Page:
UBC Theses and Dissertations
Photoacoustic imaging for prostate brachytherapy Pan, Leo Lijia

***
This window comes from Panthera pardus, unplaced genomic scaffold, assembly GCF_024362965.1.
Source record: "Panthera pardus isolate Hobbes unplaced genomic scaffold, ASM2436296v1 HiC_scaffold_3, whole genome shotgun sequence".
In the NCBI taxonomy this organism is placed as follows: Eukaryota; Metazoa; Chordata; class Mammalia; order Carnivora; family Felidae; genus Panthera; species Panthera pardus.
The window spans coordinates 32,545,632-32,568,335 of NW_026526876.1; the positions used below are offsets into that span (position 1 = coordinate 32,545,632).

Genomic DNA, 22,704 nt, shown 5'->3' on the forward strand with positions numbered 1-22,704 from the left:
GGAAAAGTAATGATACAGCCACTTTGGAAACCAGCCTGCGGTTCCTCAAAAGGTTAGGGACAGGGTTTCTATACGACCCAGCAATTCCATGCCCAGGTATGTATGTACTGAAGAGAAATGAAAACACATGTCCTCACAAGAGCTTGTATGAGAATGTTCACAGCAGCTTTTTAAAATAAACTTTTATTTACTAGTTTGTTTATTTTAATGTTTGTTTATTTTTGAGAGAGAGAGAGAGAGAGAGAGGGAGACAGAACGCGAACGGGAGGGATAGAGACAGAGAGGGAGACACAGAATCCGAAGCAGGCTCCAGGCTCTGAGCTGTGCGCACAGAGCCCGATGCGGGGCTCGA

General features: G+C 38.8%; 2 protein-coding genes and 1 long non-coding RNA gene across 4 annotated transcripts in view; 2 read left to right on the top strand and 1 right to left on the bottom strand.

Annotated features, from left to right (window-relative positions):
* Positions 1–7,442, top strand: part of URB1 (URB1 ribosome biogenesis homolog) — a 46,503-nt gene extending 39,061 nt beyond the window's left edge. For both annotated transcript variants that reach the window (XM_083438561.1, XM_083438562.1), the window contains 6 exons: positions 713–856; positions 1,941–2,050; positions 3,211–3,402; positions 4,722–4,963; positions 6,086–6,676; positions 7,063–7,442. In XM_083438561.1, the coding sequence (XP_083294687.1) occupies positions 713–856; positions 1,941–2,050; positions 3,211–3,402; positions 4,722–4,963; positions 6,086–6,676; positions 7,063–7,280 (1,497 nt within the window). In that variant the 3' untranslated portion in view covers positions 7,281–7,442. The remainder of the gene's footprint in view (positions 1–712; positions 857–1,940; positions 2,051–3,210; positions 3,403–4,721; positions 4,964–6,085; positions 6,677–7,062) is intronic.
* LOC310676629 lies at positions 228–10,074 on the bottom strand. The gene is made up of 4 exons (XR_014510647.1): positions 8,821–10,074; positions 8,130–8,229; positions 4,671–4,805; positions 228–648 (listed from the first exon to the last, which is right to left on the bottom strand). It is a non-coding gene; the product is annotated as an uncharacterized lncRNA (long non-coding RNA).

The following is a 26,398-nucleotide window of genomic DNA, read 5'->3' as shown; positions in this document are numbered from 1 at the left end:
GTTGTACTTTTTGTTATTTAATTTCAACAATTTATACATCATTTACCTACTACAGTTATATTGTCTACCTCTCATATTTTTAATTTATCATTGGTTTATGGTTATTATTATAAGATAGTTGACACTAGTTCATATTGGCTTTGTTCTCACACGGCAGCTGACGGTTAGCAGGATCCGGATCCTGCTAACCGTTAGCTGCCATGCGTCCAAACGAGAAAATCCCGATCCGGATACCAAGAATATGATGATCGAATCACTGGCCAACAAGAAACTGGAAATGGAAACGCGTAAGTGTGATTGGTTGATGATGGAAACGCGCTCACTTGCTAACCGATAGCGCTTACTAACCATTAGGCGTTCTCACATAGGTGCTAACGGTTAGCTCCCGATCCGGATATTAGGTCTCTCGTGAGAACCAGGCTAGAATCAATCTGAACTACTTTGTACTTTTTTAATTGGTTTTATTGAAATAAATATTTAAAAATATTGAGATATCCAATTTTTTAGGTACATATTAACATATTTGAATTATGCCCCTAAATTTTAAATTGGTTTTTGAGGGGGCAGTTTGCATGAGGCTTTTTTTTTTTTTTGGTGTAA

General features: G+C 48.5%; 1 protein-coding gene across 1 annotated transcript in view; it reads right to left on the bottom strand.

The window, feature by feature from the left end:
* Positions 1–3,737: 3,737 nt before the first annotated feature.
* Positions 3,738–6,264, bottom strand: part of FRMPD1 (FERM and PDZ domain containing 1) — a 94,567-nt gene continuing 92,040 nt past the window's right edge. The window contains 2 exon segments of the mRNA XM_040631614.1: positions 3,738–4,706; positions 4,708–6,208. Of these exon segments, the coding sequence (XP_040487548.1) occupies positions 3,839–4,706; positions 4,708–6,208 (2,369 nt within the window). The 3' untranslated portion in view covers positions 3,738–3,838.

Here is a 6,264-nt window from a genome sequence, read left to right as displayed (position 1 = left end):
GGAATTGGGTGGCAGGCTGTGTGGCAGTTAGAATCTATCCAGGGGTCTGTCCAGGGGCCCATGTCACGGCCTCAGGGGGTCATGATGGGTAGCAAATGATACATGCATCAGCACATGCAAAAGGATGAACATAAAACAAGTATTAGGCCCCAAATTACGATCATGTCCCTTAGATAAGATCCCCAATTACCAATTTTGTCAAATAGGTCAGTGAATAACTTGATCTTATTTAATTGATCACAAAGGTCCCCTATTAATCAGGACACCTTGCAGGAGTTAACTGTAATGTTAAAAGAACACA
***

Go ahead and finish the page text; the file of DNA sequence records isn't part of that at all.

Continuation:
Photoacoustic (PA) imaging is an emerging imaging modality that relies on the PA effect. The PA effect is caused by exposing an optically absorbing sample to near-infrared light which causes the sample to experience a temporary temperature increase through optical absorption. The heated region undergoes thermoelastic expansion and produces an abrupt and localized pressure change. This change results in a transient PA wave that propagates out toward the sample surface for collection by an ultrasound (US) transducer. Through image reconstruction, the optical property of the sample can be obtained. PA imaging is promising in detecting brachytherapy seeds during prostate brachytherapy. The high absorption coefficient of the metallic seeds leads to high PA imaging contrast. One major drawback is the limited imaging depth due to high optical attenuation of the excitation light in tissue. One of the goals of this thesis is to conduct initial feasibility tests of enhancing the PA contrast through brachytherapy seeds modifications. Seed coated with a contrast enhancing material shows an increase of 18 dB in signal-to-noise ratio (SNR) and two time increase in the imaging depth (5 cm). Another method of silver coating leads to a 5 dB improvement in the SNR of the modified seeds. An alternative approach in using dyed ethanol solution as a contrast enhancing agent by filling the spaces between two seeds is also reported. The result showed improvement comparable to the black paint method. Another goal is to propose a novel method of tissue typing in PA imaging. A temperature change in tissue can lead to changes of several tissue parameters which can be used for tissue typing. One of the parameters is the speed of sound in tissue, which increases in water-based non-fatty tissue and decreases in fatty tissue as temperature is raised. We show that on average, 6.9±1.5 %/min increase and 4.2±1.5 %/min decrease in PA intensity are observed in porcine liver and bovine fat samples respectively through one minute of laser heating. These results demonstrate that by analyzing the PA intensity change of the illuminated sample, one can extract characteristic information that can lead to tissue type differentiation.
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